She plans to devote more time to one of her side hustles, a company she founded called Be Awesome Now. Van has long felt called to lead and inspire groups of women and girls, and now she’ll have even more time to give to that calling.

“I remember about a year ago when my husband was retiring, I asked myself one night when I went to bed, ‘God, I’ve done everything you allowed me the opportunity to do. But if you were to take me home right now, is there anything I would have regretted not doing?’” Davis said. “And he gave me the idea of Be Awesome Now, and yet I haven’t done much with it. … I’ve done all that I can do for Baylor. So it’s time for them to find somebody who can take it forward. So I can really listen to his calling and listen to my heart, and do what’s the next chapter he laid out for me.”

Van’s vision for Be Awesome Now involves inspiring women and girls to love, live and lead better. That’s a broad concept, but sometimes it boils down to very simple, practical lessons. Davis preaches the importance of wellness truths like getting at least seven hours of sleep at night and drinking plenty of cold water throughout the day. But she also has a burning desire to direct women to find their purpose, to remember to take care of themselves and recognize their self-worth.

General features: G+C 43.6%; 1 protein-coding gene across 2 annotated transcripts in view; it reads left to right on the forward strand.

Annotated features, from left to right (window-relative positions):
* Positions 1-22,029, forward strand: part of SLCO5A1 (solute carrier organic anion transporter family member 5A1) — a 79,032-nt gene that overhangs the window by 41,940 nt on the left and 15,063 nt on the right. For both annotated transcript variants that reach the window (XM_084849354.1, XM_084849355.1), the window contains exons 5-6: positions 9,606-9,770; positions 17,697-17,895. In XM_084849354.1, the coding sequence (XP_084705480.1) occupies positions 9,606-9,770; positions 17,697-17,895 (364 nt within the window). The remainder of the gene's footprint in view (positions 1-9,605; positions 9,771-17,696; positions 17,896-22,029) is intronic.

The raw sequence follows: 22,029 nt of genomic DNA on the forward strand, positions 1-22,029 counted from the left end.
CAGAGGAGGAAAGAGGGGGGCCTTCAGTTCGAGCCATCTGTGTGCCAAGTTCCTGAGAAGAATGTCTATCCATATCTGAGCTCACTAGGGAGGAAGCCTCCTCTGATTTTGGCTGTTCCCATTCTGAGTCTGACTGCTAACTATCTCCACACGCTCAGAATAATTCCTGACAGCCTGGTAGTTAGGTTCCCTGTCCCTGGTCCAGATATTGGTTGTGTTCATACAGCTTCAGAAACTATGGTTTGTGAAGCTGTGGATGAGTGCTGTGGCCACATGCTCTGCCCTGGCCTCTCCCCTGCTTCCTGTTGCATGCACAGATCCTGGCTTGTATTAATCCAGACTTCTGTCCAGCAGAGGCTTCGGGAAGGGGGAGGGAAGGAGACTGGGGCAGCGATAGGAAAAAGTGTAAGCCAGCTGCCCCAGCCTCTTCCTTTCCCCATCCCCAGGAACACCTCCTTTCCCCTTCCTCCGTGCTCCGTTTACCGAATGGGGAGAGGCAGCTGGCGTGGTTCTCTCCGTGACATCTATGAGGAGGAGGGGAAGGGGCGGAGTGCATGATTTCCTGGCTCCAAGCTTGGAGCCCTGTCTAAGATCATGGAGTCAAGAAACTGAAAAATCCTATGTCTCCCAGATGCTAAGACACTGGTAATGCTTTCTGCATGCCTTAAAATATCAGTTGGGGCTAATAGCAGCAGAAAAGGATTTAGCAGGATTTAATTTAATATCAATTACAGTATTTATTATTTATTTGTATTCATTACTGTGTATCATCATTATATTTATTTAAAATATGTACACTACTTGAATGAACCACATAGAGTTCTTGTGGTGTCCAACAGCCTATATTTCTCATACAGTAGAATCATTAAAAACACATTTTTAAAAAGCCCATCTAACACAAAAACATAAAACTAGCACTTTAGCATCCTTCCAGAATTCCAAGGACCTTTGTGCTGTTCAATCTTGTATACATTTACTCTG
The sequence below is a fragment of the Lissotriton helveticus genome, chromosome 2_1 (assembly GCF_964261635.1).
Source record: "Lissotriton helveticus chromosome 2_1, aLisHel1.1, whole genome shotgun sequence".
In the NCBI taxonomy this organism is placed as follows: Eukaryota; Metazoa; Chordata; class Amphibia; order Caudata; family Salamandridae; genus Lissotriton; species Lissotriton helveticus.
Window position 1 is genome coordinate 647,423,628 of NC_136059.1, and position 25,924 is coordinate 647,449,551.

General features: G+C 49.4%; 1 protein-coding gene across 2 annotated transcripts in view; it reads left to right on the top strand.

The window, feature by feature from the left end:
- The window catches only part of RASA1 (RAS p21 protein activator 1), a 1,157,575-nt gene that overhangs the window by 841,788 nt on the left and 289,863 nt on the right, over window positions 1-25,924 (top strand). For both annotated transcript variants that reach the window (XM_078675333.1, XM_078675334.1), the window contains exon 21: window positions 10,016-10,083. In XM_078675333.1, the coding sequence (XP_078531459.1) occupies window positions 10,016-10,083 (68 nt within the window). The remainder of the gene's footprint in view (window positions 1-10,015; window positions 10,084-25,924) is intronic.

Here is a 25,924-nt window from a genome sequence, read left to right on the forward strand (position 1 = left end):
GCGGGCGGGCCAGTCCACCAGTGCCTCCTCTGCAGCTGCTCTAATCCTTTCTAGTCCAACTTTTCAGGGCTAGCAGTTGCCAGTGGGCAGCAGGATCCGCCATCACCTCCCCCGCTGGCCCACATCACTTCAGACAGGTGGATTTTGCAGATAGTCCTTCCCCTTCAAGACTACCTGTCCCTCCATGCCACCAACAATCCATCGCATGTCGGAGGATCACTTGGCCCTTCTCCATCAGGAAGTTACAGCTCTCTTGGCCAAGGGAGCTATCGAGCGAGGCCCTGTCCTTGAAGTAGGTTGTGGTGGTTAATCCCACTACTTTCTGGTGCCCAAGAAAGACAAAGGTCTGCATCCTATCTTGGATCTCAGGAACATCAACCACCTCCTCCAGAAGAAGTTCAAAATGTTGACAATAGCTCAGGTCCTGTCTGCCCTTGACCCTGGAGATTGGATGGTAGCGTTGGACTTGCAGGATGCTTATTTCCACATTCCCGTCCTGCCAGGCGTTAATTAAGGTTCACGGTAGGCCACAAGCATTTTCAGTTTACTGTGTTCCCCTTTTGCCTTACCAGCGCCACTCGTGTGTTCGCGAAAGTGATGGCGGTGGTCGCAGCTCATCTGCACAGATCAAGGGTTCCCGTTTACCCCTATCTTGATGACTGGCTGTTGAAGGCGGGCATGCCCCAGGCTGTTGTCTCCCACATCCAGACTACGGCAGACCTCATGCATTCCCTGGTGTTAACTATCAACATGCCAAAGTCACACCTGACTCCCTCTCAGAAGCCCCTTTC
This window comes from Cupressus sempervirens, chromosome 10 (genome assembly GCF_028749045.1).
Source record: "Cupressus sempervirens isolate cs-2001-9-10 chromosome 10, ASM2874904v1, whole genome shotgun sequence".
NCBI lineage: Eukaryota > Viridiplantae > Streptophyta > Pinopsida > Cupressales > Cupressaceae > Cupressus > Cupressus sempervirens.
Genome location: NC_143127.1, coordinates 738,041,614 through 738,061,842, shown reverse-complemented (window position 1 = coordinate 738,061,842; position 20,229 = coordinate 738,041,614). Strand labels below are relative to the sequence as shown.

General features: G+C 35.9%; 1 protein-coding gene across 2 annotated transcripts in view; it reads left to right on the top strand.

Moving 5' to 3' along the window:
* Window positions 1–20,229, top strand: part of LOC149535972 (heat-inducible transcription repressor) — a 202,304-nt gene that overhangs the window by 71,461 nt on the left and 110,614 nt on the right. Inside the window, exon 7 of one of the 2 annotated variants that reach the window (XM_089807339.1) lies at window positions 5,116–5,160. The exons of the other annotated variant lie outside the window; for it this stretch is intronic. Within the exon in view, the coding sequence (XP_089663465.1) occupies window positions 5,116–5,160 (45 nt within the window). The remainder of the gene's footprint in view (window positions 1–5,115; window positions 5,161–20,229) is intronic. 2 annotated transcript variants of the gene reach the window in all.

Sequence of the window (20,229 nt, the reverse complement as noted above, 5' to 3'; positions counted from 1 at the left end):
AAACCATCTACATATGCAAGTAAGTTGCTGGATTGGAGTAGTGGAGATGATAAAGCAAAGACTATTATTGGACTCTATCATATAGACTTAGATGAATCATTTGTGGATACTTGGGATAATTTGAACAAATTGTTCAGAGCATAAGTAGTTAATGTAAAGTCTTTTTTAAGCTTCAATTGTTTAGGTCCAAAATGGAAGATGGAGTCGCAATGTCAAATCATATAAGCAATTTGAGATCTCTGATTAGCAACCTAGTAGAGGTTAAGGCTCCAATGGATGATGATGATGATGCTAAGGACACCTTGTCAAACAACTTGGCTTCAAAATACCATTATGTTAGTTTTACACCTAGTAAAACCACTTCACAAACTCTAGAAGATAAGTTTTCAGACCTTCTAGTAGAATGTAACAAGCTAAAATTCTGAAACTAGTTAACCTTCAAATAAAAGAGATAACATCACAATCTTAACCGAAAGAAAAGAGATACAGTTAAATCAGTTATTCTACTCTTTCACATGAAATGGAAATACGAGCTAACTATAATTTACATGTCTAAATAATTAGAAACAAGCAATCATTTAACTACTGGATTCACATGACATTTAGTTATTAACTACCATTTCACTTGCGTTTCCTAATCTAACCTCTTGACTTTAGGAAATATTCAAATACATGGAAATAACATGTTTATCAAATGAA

“There’s so much that people can do to love themselves better,” she said. “If you love yourself, you can love others. But if you don’t love yourself and who you are, it’s hard to do for others.”

For years, Davis has conducted a slew of volleyball clinics for young players in the area, and she plans to continue in that realm, too. Baylor volleyball coach Ryan McGuyre was among those in attendance at her retirement party Monday, and he joked that since the NCAA is expanding the size of volleyball coaching staffs that maybe Van could come join him on the bench.

Of course, the guy that Van will be sitting next to most in the coming months and years is her husband Ray. Even more so than her other passions and pursuits, Van’s desire to spend more time with Ray — her high school sweetheart — prompted her retirement decision.